By Jennifer Lin Russell, Jennifer Zoltners Sherer, and Jennifer Iriti
Partners for Network Improvement, Learning Research Development Center, University of Pittsburgh
Getting students to think deeper about the content takes intentional choices and instructional moves on the part of teachers and administrators. One of our partners, Butler Area School District in western Pennsylvania, has worked this year to increase the academic rigor in their mathematics classrooms.
The district has worked in several arenas in order to focus the work. Teachers and administrators have worked on curriculum mapping in all areas so that content and standards are linked. Through a partnership, the Institute for Learning (IFL) has provided professional development. The PD focused on the use of high-level tasks in math classes, teacher questioning to press on deeper student thinking, and how to engage students in Accountable Talk® practices. As a result of the PD, the district is working to include tasks of high cognitive demand in the curriculum map for every grade level. Data is being collected as an indicator of the effectiveness of the curriculum maps.
Victoria Bill, math fellow with the IFL, has been working with Butler Area School District. She reflects on the impact of the PD in the district: “Teachers recognized that their students were not getting enough opportunities to think and reason deeply about mathematics. Teachers worked together to identify the high-level tasks or to modify tasks to increase the demand of tasks. All the teachers in the districts used the high-level tasks identified, thus giving students opportunities to problem solve and to reason about mathematics.”
Hopp and Robb also share that there are still areas of need. “One of our biggest struggles is having a large number of teachers across six buildings. This means that there are six different administrators who are supporting this work. Logistics, communication, and coordination are a big challenge. Our strategy for consistency has been to select high-level tasks that are integrated into the curriculum map. Every teacher at the grade level will complete the high-level tasks. Our hope is that this provides accountability for implementation.”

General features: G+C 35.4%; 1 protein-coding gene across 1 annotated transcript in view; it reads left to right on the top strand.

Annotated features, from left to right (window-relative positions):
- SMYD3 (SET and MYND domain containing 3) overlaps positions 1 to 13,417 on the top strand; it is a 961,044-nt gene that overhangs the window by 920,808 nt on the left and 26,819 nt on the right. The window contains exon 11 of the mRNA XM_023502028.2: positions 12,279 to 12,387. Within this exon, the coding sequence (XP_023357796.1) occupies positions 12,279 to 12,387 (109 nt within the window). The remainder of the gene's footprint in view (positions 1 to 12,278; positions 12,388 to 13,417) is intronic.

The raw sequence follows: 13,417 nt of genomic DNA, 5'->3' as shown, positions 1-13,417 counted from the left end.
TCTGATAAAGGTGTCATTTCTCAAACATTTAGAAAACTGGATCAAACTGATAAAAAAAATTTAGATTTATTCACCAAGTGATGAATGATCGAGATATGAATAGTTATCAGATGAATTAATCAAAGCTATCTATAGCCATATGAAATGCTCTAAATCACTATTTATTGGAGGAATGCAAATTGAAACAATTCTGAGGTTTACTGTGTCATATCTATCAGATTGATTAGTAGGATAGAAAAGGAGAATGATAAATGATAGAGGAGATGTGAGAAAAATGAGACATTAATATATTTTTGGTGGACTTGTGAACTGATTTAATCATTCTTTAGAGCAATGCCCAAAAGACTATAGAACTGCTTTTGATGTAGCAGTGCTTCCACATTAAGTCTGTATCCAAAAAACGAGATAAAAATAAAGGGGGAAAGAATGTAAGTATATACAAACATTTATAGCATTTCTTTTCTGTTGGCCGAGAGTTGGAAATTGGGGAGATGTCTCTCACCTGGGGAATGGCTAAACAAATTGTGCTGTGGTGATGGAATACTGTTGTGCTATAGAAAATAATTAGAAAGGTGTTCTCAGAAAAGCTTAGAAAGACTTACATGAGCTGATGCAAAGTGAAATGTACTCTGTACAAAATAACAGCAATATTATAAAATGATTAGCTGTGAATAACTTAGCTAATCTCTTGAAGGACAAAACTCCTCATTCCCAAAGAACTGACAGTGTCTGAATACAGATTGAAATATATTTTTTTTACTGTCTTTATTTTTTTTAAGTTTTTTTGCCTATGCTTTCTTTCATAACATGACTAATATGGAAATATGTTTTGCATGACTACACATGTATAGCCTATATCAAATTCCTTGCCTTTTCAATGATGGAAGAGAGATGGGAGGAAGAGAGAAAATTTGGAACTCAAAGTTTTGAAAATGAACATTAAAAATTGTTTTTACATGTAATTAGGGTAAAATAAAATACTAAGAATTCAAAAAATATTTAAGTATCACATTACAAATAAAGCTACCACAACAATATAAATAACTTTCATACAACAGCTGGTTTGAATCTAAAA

That said, the district is already seeing the impact of their work both in the classroom and on high-stakes assessments. Hopp and Robb stated that the pedagogy studied in the IFL PD sessions “provides a basis for making our classrooms more student-centered. The use of Accountable Talk practices has increased the communication between students and enhanced their ability to discuss mathematical concepts.” In addition, they share that there have been increases in assessment scores: “We have seen significant increases in our PVAAS (Pennsylvania Value-Added Assessment System) growth scores. We have also seen increases in most of our buildings in the number of students scoring advanced on the PSSAs (Pennsylvania System of School Assessment). We feel there is a direct connection between our work with IFL and these increases.”